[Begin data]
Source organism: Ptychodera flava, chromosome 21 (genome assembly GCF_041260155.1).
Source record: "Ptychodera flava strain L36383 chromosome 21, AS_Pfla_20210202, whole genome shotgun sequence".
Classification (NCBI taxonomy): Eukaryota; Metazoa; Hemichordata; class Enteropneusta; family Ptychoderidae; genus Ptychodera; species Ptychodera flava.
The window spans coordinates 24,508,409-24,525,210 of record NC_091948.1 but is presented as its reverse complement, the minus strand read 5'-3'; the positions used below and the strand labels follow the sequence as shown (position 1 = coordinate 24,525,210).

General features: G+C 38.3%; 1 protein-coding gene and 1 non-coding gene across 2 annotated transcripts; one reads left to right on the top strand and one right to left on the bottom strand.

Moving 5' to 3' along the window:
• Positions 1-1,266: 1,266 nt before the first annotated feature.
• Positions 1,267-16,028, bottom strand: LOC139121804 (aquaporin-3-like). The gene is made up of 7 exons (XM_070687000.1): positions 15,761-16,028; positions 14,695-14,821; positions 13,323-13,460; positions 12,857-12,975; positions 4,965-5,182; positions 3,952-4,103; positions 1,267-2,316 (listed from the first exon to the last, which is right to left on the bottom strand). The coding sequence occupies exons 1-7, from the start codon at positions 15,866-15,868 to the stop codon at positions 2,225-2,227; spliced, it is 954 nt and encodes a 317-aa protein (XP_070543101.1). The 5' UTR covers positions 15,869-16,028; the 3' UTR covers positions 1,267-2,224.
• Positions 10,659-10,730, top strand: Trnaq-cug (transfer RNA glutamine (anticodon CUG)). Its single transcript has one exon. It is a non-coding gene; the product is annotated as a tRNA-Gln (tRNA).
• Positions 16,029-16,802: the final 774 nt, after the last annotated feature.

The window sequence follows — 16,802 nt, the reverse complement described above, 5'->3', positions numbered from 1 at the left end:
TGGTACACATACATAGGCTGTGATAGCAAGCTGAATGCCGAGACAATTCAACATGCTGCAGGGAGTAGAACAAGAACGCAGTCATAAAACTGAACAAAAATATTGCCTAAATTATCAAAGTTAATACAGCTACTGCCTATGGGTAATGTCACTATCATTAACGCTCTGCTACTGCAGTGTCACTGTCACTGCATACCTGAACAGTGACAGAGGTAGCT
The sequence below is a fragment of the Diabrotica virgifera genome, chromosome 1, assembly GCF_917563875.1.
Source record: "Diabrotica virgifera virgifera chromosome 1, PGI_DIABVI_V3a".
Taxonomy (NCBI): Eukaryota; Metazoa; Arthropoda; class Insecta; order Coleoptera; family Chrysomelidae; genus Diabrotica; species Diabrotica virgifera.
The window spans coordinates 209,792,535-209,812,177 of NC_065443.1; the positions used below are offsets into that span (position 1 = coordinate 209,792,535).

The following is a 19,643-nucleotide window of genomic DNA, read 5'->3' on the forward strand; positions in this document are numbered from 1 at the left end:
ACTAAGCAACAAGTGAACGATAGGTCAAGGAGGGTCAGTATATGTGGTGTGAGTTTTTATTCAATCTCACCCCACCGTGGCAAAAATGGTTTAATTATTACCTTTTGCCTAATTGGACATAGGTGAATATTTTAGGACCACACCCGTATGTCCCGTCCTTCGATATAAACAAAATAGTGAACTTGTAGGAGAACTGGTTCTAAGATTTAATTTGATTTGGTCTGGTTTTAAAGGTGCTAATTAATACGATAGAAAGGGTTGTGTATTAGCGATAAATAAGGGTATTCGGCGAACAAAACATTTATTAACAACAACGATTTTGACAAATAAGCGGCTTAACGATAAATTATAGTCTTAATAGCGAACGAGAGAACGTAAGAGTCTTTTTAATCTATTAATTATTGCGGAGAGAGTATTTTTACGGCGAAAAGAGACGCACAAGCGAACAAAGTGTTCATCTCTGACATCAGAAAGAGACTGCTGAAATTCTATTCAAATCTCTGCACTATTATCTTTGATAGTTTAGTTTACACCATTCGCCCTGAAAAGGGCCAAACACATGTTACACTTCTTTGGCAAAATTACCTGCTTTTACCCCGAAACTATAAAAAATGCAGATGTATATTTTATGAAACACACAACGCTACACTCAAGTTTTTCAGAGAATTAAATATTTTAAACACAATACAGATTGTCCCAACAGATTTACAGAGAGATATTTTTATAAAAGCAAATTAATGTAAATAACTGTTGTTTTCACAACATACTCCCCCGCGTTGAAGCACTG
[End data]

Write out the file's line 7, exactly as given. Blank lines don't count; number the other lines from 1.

• Positions 1-1,266: 1,266 nt before the first annotated feature.